Tree stumps have a beauty all their own. If you only see them as remnants of the beautiful green trees they once were, you might miss it. See the movement in the roots above, the way they turn around the centre as if they are dancing. The salt water that touches their tips at high tide will never quench their thirst, but it matters not. Their thirst these days is for the music in the winds and the songs of seagulls.
Covered in moss in damp woods, this stump was in a state of decay when I first saw it twenty years ago in my backyard. It’s still providing hiding places for tiny mammals and a surface for lichens to grow on. There’s no reason to rush its demise from the forest floor.
This stump found behind Rainbow Haven beach has been doused in salt water so many times over the years, that it looks and feels more like stone than wood. I can barely conjure up the image of the boughed tree it once was. I even wonder if it remembers birds singing in its branches, rain falling on its leaves or warm summer breezes swaying it softly in the sunshine.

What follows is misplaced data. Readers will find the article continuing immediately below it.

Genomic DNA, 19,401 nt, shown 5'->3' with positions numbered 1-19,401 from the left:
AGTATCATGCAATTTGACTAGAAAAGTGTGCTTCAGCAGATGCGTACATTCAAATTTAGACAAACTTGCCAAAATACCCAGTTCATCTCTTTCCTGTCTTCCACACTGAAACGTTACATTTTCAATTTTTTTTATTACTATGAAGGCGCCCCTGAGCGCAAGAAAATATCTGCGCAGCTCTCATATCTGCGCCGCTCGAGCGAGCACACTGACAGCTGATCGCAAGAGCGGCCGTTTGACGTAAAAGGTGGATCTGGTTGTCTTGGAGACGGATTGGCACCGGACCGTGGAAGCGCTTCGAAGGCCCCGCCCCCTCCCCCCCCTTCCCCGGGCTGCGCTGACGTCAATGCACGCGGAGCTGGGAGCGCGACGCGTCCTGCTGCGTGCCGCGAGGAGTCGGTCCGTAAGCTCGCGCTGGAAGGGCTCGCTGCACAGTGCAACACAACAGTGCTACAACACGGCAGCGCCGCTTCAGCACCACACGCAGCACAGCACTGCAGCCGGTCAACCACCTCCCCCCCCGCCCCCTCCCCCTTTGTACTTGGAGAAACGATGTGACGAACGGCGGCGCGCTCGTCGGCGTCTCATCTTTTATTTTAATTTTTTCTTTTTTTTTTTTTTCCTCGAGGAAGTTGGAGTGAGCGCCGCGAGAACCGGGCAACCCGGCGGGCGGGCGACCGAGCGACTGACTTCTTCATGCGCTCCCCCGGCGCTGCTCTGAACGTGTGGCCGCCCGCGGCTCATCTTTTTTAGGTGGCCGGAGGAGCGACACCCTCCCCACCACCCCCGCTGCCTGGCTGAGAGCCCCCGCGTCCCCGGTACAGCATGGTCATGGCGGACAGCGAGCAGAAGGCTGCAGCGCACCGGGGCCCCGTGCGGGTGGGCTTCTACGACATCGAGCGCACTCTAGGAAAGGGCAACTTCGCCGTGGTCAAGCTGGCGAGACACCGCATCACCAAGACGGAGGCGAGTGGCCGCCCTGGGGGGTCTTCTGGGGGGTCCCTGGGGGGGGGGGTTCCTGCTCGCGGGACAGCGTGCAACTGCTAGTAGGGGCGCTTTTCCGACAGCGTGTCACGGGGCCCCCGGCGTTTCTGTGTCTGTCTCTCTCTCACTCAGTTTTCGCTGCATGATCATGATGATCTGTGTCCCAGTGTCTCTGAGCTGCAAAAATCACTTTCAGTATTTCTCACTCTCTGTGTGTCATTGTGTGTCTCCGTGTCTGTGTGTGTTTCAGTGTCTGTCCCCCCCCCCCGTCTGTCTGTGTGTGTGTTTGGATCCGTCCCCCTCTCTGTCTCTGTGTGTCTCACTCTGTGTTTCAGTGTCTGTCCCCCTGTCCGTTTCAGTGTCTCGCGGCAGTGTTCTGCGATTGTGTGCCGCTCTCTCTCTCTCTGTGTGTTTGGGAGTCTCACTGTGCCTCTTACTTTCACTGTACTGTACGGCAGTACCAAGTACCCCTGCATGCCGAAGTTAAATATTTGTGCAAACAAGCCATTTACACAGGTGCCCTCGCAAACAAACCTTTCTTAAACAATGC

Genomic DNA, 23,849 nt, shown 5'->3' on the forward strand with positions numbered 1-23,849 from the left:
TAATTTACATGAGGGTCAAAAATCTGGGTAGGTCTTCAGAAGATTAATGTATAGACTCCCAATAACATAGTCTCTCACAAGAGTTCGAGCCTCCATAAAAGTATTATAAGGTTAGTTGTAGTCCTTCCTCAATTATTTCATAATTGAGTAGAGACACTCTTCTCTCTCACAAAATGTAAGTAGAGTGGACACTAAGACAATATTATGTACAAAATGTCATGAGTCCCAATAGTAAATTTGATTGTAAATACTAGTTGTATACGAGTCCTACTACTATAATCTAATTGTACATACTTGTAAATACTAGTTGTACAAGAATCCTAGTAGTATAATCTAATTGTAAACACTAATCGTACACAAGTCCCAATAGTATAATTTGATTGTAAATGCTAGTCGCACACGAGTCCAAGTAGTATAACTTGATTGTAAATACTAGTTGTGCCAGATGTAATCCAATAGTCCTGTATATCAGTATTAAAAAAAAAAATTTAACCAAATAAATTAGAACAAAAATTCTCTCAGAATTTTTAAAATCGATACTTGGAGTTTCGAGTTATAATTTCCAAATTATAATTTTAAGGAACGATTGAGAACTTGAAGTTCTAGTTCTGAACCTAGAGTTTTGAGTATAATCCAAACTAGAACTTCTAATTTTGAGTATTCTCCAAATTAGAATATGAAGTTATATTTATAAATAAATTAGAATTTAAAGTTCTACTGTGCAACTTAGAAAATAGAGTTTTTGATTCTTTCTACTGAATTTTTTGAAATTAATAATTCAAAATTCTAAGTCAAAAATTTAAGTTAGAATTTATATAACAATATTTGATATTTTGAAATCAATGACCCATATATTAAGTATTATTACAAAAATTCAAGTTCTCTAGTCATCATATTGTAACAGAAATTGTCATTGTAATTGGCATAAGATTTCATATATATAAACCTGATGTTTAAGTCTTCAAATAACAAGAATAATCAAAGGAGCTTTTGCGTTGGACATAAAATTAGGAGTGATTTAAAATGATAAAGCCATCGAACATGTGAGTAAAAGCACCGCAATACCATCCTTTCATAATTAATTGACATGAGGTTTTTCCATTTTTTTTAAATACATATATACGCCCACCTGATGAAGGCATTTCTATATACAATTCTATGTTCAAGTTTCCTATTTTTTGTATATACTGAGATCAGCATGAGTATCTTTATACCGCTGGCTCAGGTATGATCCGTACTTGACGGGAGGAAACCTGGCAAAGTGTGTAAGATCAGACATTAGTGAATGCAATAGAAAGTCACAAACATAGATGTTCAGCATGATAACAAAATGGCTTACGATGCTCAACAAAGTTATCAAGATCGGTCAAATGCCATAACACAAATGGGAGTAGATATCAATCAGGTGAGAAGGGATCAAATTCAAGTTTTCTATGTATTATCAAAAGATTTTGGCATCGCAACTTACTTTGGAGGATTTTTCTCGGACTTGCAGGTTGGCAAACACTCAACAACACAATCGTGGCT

Let children walk with Nature, let them see the beautiful blendings and communions of death and life, their joyous inseparable unity, as taught in woods and meadows, plains and mountains and streams of our blessed star, and they will learn that death is stingless indeed, and as beautiful as life. ~John Muir